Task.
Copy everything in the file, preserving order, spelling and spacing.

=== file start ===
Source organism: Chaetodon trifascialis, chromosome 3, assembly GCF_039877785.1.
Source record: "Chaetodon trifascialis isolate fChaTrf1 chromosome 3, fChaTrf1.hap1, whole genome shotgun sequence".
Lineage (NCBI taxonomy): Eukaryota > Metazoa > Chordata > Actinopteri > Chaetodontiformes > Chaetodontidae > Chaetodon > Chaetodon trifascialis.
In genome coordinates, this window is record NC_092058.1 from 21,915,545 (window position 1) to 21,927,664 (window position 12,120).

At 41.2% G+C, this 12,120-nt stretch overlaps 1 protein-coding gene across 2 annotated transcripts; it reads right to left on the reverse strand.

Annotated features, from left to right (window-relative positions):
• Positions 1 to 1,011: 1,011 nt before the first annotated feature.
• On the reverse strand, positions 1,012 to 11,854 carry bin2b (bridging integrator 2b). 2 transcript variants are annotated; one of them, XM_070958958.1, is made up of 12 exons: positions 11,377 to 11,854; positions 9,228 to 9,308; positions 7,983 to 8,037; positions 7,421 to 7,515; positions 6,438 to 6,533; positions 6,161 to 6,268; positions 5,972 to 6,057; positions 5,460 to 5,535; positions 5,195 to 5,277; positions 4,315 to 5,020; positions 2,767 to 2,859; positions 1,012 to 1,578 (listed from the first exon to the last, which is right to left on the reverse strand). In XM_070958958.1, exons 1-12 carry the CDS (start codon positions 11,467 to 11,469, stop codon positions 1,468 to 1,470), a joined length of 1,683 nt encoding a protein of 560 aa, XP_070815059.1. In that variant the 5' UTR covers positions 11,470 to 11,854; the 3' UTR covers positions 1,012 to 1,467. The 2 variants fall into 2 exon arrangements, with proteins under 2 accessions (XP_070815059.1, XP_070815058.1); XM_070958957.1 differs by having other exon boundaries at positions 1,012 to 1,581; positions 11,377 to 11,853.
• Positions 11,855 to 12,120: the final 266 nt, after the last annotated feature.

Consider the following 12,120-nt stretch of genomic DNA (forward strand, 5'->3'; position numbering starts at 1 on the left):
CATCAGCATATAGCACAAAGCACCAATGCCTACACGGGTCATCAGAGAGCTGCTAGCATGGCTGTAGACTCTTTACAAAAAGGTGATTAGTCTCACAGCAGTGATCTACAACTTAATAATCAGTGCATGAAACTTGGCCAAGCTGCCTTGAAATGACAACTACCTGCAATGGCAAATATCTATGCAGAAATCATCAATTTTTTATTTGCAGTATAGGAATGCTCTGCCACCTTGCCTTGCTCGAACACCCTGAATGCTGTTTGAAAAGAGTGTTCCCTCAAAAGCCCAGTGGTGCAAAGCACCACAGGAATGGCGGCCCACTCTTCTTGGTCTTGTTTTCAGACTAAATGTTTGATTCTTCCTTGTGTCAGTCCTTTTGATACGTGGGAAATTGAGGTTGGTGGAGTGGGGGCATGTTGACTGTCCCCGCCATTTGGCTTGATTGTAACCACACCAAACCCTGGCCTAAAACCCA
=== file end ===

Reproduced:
Source organism: Chaetodon trifascialis, chromosome 3, assembly GCF_039877785.1.
Source record: "Chaetodon trifascialis isolate fChaTrf1 chromosome 3, fChaTrf1.hap1, whole genome shotgun sequence".
Lineage (NCBI taxonomy): Eukaryota > Metazoa > Chordata > Actinopteri > Chaetodontiformes > Chaetodontidae > Chaetodon > Chaetodon trifascialis.
In genome coordinates, this window is record NC_092058.1 from 21,915,545 (window position 1) to 21,927,664 (window position 12,120).

At 41.2% G+C, this 12,120-nt stretch overlaps 1 protein-coding gene across 2 annotated transcripts; it reads right to left on the reverse strand.

Annotated features, from left to right (window-relative positions):
• Positions 1 to 1,011: 1,011 nt before the first annotated feature.
• On the reverse strand, positions 1,012 to 11,854 carry bin2b (bridging integrator 2b). 2 transcript variants are annotated; one of them, XM_070958958.1, is made up of 12 exons: positions 11,377 to 11,854; positions 9,228 to 9,308; positions 7,983 to 8,037; positions 7,421 to 7,515; positions 6,438 to 6,533; positions 6,161 to 6,268; positions 5,972 to 6,057; positions 5,460 to 5,535; positions 5,195 to 5,277; positions 4,315 to 5,020; positions 2,767 to 2,859; positions 1,012 to 1,578 (listed from the first exon to the last, which is right to left on the reverse strand). In XM_070958958.1, exons 1-12 carry the CDS (start codon positions 11,467 to 11,469, stop codon positions 1,468 to 1,470), a joined length of 1,683 nt encoding a protein of 560 aa, XP_070815059.1. In that variant the 5' UTR covers positions 11,470 to 11,854; the 3' UTR covers positions 1,012 to 1,467. The 2 variants fall into 2 exon arrangements, with proteins under 2 accessions (XP_070815059.1, XP_070815058.1); XM_070958957.1 differs by having other exon boundaries at positions 1,012 to 1,581; positions 11,377 to 11,853.
• Positions 11,855 to 12,120: the final 266 nt, after the last annotated feature.

Consider the following 12,120-nt stretch of genomic DNA (forward strand, 5'->3'; position numbering starts at 1 on the left):
CATCAGCATATAGCACAAAGCACCAATGCCTACACGGGTCATCAGAGAGCTGCTAGCATGGCTGTAGACTCTTTACAAAAAGGTGATTAGTCTCACAGCAGTGATCTACAACTTAATAATCAGTGCATGAAACTTGGCCAAGCTGCCTTGAAATGACAACTACCTGCAATGGCAAATATCTATGCAGAAATCATCAATTTTTTATTTGCAGTATAGGAATGCTCTGCCACCTTGCCTTGCTCGAACACCCTGAATGCTGTTTGAAAAGAGTGTTCCCTCAAAAGCCCAGTGGTGCAAAGCACCACAGGAATGGCGGCCCACTCTTCTTGGTCTTGTTTTCAGACTAAATGTTTGATTCTTCCTTGTGTCAGTCCTTTTGATACGTGGGAAATTGAGGTTGGTGGAGTGGGGGCATGTTGACTGTCCCCGCCATTTGGCTTGATTGTAACCACACCAAACCCTGGCCTAAAACCCA